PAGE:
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The Spirit of St Louis Bookends

There is an abundance of bookends commemorating the historic 1927 flight of Charles LIndbergh across the Atlantic from Roosevelt Field, Mineola, NY to LeBourget Airport, France.  Lindbergh is captured in profile, in bust, in flying outfit, in front of the plane,…………..    

Photo of Spirit of St Louis bookends

Spirit of Saint Louis.  Iron, Height 5 inches. Inscription on the front:  FIRST NON STOP FLIGHT  NEW YORK TO PARIS MAY 21st TO 22nd 1927. TIME: 33HRS: 21MIN.  PILOTED BY CAPT. CHARLES A. LINDBERGH.  on the back:  WM P CO 1120.  circa 1927. (Note – the dates are wrong.)

This bookend, showing the Spirit of Saint Louis, reminds us that the historic significance of the flight was about more than just Lindbergh.  It was about a PRIZE and $$$, it was about GLORY, it was about ENGINEERING, and INGENUITY, and IMAGINATION, and it was about CELEBRITY and REPUTATION.  And it was a competitive race to be FIRST!

The Orteig Prize of $25,000 was originally offered in 1919 for the first non-stop flight from New York City to Paris, or the reverse, by an Allied Aviator.  Offered for 5 years there were no competitors.  It was re-offered in June 1925, and since aviation had made significant advances, a competitive field showed up.  Six aviators died in their attempts and others were hurt.  In 1927 there were several groups prepping for attempts at the prize, including one headed by polar explorer Richard E. Byrd.  April and May of 1927 found everyone gathering at Roosevelt Field and Curtis Field testing their planes and waiting for the right conditions for the flight. 

An Airmail pilot, Charles Lindbergh, managed to convince 9 Saint Louis, Missouri businessmen to back him;  and a small aeronautical firm in San Diego to deliver a plane, to his specifications, in sixty days.  He was convinced that a single-engine monoplane using a whirlwind engine could take him to Paris.  The “Ryan NYP” (for New York to Paris) was built.  On May 10 -12 he flew it to Curtiss Field on Long Island, NY, setting a new North American transcontinental speed record, stopping in St. Louis on the way.    Byrd offered Lindbergh the use of the longer Roosevelt Field runway.  Lindbergh takes off on May 20 and thirty-three and half hours later captures the Orteig Prize by landing in Paris on May 21.  

The plane designed by Donald A Hall and built in San Diego which carried Lindbergh to success now rests in the Smithsonian, while a reproduction built in 1978-79, the Spirit of Saint Louis 3, resides in the rotunda of the San Diego Air and Space Museum in Balboa Park.  Spirit 3 was last flown on the 75th anniversary of the 1927 flight.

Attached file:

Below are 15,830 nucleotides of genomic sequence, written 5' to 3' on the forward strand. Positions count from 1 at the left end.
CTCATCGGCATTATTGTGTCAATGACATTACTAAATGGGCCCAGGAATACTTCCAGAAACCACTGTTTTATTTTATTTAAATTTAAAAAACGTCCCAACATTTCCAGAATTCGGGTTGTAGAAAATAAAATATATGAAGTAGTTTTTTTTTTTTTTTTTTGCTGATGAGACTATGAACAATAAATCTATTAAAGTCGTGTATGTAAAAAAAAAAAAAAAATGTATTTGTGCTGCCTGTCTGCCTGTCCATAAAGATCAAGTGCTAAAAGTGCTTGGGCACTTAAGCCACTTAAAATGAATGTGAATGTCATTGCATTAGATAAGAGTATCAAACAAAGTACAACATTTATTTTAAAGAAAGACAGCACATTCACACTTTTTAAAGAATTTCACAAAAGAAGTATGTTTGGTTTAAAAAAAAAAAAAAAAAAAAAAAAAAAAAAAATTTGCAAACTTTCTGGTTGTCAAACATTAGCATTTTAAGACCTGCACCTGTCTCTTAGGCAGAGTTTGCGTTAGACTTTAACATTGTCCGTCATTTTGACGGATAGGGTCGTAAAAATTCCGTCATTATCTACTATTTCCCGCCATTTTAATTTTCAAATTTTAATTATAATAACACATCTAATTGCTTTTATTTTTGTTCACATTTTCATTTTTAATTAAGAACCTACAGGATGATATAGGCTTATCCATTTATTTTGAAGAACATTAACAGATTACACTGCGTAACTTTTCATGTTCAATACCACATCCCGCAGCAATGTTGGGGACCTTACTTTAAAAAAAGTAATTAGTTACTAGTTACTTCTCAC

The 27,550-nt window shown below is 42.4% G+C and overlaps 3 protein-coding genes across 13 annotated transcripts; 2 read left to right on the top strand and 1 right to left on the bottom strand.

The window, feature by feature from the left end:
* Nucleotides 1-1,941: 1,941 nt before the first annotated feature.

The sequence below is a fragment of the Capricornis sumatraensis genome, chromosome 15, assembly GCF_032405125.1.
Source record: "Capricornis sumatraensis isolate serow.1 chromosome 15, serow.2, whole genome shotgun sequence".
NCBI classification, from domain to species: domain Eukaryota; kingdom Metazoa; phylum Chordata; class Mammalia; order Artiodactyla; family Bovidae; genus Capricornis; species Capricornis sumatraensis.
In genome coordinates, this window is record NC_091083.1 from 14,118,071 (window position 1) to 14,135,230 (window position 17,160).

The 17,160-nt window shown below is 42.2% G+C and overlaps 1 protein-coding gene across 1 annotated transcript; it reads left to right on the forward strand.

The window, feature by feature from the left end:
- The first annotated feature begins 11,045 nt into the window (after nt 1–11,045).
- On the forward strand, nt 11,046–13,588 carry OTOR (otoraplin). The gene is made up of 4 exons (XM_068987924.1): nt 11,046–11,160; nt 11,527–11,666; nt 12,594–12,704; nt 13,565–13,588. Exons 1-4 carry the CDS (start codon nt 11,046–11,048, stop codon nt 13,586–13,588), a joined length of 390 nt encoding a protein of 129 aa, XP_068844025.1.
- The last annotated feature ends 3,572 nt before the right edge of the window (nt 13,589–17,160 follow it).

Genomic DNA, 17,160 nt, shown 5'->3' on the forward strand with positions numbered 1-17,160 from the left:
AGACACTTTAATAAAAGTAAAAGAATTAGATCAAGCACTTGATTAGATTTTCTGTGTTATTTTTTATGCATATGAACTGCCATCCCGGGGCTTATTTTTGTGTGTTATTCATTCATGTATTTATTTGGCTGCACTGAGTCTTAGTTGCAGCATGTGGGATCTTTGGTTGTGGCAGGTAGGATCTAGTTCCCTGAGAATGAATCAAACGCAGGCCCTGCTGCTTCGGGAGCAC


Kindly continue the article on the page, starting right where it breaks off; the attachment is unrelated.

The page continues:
Photo of Spirit 3, Air and Space Museum, San Diego

Spirit of Saint Louis 3. Reproduction at the Air and Space Museum, Balboa Park, San Diego. It was flown on the 75th Anniversary of the original flight. The Bookend Collector, Bob Seecof, gives perspective to the plane’s size.

 
 

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Temple of ISIS Bookends

Photo of ISIS Bookends

Temple of Isis:  Height 4 inches, Iron.  Mark-Bradley and Hubbard, circa 1925.  Part of the Egyptian revival throughout the Western world which followed the display of the tomb contents of Tutankhamun in 1923.

Riveted on the front base of each bookend is a metal plate with the inscription “TEMPLE OF ISIS,” which should identify the ruins.  Are they Greek, Egyptian, Roman or a Victorian interpretation of the facade of a Temple to Isis?  In the eighteenth, nineteenth, and early twentieth centuries, the ruins of the ancient world were of great interest to European and American travelers or tourists.  As bookends became popular decorative items in Victorian homes, they often reflected this interest in classical themes, such as this bookend of the Temple of ISIS.  

Isis was a very important Goddess in ancient Egypt.   Already present in the Egyptian  pantheon by 2000 BCE, she became the Goddess of motherhood, and was also revered as a magical healer who could cure the sick and bring the dead back to life.

The cult of Isis spread throughout the greater Greek and  Roman world, including the Greek island of Delos, where a famed ruin of an ISIS Temple stands. The island of Delos was a popular early tourist destination.  These bookends depict temple ruins that resemble the Delos ruins but not exactly.  Perhaps the Bradley and Hubbard artist never saw the Delos ruin.